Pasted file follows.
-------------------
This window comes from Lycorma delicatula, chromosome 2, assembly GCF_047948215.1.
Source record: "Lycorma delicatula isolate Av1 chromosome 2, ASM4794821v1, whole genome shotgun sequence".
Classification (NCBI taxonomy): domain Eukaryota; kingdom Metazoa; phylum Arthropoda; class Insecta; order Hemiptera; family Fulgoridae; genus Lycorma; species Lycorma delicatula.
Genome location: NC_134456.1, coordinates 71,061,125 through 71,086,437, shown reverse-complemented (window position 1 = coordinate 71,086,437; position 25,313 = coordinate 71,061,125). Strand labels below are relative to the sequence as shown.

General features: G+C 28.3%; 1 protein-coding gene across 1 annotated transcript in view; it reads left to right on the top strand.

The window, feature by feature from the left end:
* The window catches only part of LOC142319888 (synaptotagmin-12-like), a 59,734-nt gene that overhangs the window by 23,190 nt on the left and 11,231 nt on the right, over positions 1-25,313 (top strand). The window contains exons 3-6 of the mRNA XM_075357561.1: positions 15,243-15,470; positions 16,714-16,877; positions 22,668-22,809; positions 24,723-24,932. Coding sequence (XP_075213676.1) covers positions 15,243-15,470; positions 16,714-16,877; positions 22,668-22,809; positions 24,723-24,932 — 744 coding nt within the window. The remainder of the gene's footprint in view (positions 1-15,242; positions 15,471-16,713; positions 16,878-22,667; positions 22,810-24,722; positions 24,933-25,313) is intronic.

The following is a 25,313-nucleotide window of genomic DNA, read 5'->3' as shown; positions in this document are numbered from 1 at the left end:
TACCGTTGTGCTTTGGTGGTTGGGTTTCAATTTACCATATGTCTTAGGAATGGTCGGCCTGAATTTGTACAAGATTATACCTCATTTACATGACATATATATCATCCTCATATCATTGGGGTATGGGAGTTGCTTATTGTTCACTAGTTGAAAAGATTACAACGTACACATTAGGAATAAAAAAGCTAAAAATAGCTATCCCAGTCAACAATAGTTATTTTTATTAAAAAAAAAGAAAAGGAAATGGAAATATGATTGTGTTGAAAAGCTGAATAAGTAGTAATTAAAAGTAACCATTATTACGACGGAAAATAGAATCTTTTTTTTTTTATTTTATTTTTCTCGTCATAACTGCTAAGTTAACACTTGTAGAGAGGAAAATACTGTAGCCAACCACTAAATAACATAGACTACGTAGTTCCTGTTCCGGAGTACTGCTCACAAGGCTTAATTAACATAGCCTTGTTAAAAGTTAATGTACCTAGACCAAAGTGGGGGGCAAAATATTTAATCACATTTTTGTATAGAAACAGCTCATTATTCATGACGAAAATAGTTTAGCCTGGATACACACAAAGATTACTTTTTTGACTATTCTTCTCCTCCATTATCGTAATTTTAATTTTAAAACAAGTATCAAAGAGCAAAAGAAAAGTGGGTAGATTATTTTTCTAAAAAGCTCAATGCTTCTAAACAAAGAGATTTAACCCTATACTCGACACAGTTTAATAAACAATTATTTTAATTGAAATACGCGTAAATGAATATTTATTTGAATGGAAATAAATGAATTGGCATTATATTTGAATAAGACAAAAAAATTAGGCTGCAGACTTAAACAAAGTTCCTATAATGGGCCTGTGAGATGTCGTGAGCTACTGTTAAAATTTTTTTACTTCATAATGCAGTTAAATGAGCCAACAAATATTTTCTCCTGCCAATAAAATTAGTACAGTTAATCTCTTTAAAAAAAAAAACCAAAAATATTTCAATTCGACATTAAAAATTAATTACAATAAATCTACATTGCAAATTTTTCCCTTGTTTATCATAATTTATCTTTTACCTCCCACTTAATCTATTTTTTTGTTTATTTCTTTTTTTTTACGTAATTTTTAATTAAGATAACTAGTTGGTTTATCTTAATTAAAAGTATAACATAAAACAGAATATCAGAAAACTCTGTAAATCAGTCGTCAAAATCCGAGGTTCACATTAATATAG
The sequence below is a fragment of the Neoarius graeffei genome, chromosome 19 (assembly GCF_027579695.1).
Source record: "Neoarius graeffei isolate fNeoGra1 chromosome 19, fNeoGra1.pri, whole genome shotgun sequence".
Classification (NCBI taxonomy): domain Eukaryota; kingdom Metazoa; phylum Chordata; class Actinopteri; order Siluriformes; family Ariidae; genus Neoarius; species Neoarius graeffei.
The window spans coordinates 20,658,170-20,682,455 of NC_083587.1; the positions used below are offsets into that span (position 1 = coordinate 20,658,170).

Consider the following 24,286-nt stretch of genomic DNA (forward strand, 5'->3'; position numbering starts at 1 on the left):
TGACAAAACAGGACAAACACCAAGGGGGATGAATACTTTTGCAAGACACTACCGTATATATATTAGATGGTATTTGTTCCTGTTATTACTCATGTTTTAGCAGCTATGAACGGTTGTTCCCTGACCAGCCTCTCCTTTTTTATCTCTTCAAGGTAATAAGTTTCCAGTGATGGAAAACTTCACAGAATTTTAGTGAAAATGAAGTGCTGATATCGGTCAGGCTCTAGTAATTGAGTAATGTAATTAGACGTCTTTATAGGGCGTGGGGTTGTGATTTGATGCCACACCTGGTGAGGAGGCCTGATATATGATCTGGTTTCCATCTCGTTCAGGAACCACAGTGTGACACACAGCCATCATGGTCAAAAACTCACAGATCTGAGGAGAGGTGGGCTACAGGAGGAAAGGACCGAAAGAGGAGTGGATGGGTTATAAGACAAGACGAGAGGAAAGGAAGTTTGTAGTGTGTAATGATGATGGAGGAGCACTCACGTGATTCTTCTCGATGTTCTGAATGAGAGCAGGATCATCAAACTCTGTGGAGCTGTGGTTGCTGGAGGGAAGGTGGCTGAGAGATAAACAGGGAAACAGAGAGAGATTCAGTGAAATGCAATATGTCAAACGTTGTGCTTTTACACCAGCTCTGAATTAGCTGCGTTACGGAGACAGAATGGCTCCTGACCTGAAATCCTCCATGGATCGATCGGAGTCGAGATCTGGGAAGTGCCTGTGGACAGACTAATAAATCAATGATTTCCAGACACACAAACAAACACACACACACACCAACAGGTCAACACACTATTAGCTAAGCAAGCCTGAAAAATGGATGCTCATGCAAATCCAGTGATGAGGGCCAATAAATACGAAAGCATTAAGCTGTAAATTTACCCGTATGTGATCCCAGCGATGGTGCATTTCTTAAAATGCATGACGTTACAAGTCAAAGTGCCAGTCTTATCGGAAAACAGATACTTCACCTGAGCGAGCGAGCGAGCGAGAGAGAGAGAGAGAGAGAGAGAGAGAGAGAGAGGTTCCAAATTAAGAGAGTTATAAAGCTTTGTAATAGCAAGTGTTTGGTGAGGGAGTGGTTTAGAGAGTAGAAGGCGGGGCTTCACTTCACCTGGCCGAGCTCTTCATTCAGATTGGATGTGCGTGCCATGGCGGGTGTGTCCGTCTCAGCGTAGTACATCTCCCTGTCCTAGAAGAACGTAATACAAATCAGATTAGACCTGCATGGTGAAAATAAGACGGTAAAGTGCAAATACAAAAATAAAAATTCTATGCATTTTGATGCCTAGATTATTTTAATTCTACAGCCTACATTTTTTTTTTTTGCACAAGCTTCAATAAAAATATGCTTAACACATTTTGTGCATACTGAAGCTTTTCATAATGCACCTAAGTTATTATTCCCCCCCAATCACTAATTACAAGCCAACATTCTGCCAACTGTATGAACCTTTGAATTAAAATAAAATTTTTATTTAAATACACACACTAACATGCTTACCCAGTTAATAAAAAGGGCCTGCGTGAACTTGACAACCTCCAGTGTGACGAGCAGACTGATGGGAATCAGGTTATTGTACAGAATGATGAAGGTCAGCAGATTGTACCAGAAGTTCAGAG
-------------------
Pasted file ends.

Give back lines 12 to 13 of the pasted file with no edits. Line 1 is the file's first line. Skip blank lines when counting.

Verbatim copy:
Classification (NCBI taxonomy): domain Eukaryota; kingdom Metazoa; phylum Chordata; class Actinopteri; order Siluriformes; family Ariidae; genus Neoarius; species Neoarius graeffei.
The window spans coordinates 20,658,170-20,682,455 of NC_083587.1; the positions used below are offsets into that span (position 1 = coordinate 20,658,170).